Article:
Grandstream Saga is an exciting action/adventure game with some RPG elements.
In the world of Grandstream, there was a war between the Imperial Wizardry (evil) and Allied Spirit Army (good). The Imperial Wizardry used a weapon both sides had agreed not to use, but weapon was miscalculated, and it shifted the axis of the world, causing the ice caps to be on the equator, melt, and flood the world. Before the world was destroyed, 4 Wise Men created 4 gems and created 4 flying continents. Every few decades, these gems must be recharged or the continents slowly sink toward the water below.
It is now 100 years later, and the wise men’s descendants are missing. Your home continent of Shilf is slowing descending toward the water. Your father is cutting off parts of the flying island to slow its decent. However, Eon (you) spots a bird’s nest on the falling piece of land and risks his life to save it.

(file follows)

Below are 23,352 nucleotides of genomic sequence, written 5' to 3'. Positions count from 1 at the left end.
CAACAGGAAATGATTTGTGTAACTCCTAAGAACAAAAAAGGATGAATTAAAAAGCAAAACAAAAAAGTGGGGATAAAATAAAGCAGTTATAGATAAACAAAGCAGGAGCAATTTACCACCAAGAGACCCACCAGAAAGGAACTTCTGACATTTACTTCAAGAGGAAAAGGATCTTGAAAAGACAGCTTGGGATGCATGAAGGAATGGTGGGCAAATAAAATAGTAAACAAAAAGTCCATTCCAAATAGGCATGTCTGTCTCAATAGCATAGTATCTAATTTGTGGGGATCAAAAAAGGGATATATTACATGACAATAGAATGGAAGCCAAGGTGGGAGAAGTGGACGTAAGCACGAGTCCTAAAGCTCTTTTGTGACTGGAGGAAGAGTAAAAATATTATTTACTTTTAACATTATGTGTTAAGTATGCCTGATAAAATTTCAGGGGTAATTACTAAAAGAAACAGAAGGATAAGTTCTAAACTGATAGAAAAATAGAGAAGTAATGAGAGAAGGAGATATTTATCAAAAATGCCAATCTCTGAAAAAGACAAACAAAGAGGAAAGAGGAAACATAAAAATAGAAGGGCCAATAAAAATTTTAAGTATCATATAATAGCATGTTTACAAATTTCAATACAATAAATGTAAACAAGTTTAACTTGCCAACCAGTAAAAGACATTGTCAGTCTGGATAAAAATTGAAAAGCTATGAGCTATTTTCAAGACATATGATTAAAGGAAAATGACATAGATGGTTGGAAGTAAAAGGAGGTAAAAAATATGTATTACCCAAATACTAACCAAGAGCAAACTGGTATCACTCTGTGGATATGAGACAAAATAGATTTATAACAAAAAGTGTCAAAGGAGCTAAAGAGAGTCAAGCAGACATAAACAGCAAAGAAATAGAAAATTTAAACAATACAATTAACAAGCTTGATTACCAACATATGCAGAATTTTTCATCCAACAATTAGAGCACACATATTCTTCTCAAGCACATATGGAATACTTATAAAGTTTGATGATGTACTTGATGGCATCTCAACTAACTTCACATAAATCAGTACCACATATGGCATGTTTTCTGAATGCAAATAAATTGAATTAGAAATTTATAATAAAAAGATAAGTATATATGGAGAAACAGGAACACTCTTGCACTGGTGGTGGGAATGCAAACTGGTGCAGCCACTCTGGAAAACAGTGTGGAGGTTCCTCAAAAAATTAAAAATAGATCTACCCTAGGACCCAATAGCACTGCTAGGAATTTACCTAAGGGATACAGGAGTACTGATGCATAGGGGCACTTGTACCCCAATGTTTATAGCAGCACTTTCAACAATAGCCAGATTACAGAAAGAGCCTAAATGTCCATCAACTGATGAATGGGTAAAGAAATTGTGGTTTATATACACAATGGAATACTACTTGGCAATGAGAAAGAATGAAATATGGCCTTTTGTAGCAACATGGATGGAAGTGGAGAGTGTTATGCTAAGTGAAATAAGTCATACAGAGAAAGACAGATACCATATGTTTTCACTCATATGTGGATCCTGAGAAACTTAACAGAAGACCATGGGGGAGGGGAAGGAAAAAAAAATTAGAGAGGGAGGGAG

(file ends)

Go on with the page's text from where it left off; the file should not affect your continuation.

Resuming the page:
What later starts out as a search for a missing boy leads you to discover your powers to recreate items from scraps with a magic bracelet you’ve had since you were born. It never displayed any magic until now. From there, you learn the Imperial Wizardry never truly died. They have kidnapped the wise man’s descendant, Arcia. You smuggle yourself about a pirate ship that’s going to trade with them to try and rescue her. It is there you meet Laramee and her spirit bird Korby. Laramee helps you board the Imperial ship, as she is inspired by your heroism to save someone you’ve never even met. It is on this mission the stakes are raised, as you learn you must seek out a magic verse for Arcia to sing at each continent to recharge the magic of the continents to keep them afloat before all of humanity is extinguished forever.
But first, in the middle of that story, something rare happen (for American video games of this time). You are smuggled into a treasure chest placed in Laramee’s room, and you open it up to see this: